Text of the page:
Last week marked the 80th anniversary  of the stock market crash of 1929. While parallels can be drawn between the Great Depression and the lingering repercussions of the most recent recession -- high unemployment and foreclosure rates, steep decline in tax revenue, and the need for massive government spending -- the United States posted positive economic growth in the third quarter of 2009. The Bureau of Economic Analysis (BEA) released an advance estimate  last Thursday, reporting that in the third quarter, real gross domestic product (GDP) increased 3.5%
After four consecutive quarters of decline, this uptick in growth gives many economists  hope that the recession has ended, although job growth may be extremely slow. Christina Romer, Chair of the Council of Economic Advisers, citing  "the two-quarter swing in the rate of growth of 9.9 percentage points," finds that the stimulus has had an immense impact on national economic performance and added up to 4% to growth this quarter. A report by the Economic Policy Institute, entitled, How We Know the Recovery Package is Working, confirms  the stimulus' effect on GDP growth and additionally finds that it is responsible for creating or saving from 1.1 to 1.5 million jobs since its passage.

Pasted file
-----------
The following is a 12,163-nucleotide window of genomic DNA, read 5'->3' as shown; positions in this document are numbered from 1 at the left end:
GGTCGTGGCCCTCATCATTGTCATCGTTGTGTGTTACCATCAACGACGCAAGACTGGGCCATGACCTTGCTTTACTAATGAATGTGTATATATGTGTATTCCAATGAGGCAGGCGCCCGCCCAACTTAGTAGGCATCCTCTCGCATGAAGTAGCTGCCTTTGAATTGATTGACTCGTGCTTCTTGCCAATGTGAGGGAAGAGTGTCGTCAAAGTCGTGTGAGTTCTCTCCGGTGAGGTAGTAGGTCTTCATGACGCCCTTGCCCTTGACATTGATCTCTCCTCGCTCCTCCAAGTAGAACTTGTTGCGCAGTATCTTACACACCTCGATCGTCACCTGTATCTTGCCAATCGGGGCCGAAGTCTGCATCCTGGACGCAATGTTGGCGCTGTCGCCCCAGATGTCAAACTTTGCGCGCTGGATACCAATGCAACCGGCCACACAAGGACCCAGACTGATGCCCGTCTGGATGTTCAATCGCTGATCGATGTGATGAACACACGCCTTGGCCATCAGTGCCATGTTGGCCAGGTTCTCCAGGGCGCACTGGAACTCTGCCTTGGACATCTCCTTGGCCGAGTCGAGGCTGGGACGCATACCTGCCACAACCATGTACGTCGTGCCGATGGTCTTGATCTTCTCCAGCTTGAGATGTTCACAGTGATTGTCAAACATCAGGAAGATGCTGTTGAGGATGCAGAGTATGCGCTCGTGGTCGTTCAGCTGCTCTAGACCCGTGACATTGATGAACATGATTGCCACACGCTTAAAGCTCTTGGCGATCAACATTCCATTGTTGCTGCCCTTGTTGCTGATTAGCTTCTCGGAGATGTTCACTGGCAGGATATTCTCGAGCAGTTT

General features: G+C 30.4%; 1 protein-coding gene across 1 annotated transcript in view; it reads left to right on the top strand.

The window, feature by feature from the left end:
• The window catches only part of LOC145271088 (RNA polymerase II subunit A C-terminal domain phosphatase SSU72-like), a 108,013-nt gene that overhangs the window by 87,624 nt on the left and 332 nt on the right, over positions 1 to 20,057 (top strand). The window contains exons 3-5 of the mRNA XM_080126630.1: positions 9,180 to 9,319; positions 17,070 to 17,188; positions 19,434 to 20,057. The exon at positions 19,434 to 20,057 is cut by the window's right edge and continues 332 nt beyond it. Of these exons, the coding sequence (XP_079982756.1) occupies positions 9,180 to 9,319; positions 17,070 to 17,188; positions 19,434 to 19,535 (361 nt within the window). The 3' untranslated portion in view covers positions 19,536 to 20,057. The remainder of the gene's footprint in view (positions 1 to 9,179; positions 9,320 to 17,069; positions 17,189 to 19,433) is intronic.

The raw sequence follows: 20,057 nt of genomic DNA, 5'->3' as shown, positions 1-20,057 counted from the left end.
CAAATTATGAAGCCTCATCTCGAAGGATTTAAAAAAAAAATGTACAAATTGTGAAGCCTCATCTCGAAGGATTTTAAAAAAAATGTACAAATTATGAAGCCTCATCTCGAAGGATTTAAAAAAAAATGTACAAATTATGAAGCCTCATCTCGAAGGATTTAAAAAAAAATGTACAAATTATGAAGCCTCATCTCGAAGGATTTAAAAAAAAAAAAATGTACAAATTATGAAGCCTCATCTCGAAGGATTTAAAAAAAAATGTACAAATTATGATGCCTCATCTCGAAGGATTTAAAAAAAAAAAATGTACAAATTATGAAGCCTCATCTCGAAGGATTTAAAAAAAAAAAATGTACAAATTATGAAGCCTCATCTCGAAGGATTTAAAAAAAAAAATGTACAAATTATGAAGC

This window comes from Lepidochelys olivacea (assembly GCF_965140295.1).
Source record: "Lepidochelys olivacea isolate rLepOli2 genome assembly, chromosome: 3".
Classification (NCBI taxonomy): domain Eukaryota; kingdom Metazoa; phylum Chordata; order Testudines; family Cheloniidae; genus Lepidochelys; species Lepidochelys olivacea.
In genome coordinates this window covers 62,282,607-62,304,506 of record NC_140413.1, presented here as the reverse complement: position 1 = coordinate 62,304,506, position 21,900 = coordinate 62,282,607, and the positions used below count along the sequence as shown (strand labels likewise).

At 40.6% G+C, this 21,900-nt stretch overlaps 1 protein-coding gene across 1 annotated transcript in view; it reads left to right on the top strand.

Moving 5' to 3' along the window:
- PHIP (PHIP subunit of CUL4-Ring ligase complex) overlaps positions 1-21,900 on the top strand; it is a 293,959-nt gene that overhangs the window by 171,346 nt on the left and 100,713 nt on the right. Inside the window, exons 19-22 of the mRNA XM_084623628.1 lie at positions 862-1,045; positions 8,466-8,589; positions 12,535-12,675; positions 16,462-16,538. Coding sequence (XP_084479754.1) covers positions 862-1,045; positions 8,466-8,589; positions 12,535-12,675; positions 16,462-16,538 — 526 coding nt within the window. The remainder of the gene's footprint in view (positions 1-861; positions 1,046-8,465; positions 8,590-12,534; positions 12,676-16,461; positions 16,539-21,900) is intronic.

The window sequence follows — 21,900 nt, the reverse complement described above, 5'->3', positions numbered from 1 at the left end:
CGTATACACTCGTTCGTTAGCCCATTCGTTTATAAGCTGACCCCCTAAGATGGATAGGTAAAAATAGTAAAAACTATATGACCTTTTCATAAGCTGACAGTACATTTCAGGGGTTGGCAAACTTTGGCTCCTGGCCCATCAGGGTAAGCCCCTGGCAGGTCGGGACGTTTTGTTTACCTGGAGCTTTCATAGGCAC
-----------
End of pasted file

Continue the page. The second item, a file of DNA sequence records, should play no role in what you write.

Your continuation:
These larger numbers of jobs created or saved by stimulus spending helps put in context the somewhat smaller number officially reported at the Recovery.gov site . ProPubilca notes  that the 640,329 jobs reported by Recovery.gov involve complicated estimates by governments and contractors, only account for jobs directly funded by stimulus dollars, and does not include those indirectly created or maintained due to spending by consumers or firms receiving federal funds.
Nevertheless, as a columnist bluntly writes , "you can't eat GDP or pay your mortgage with it." While the GDP growth is undoubtedly positive news, the country is a long way from a full recovery and families are still reeling from the effects of the downturn. Paul Krugman affirms this in a recent column, Too Little of a Good Thing . He points out that while the stimulus has spared the country from continued economic decline, high unemployment rates will persist without further action and it is unclear whether it will foster growth at a similar rate in the future. To truly achieve significant self-sustaining growth , a second round of massive federal spending is necessary. Unfortunately, Krugman notes that "sound-bite politics" compromise the feasibility of another stimulus. Yet, without such an effort, the country is headed for a "prolonged jobless recovery ," that will translate to even more pain for working families.
Bureau of Economic Analysis - Gross Domestic Product: Third Quarter 2009 
Christina D. Romer, Chair, Council of Economic Advisers - Back from the Brink 
Christina D. Romer, Chair, Council of Economic Advisers - On Today's GDP Numbers 
Economic Policy Institute - How We Know the Recovery Package is Working 
The New York Times - U.S. Economy Started to Grow Again in the Third Quarter 
ProPublica - Unofficial Guide to Recovery.gov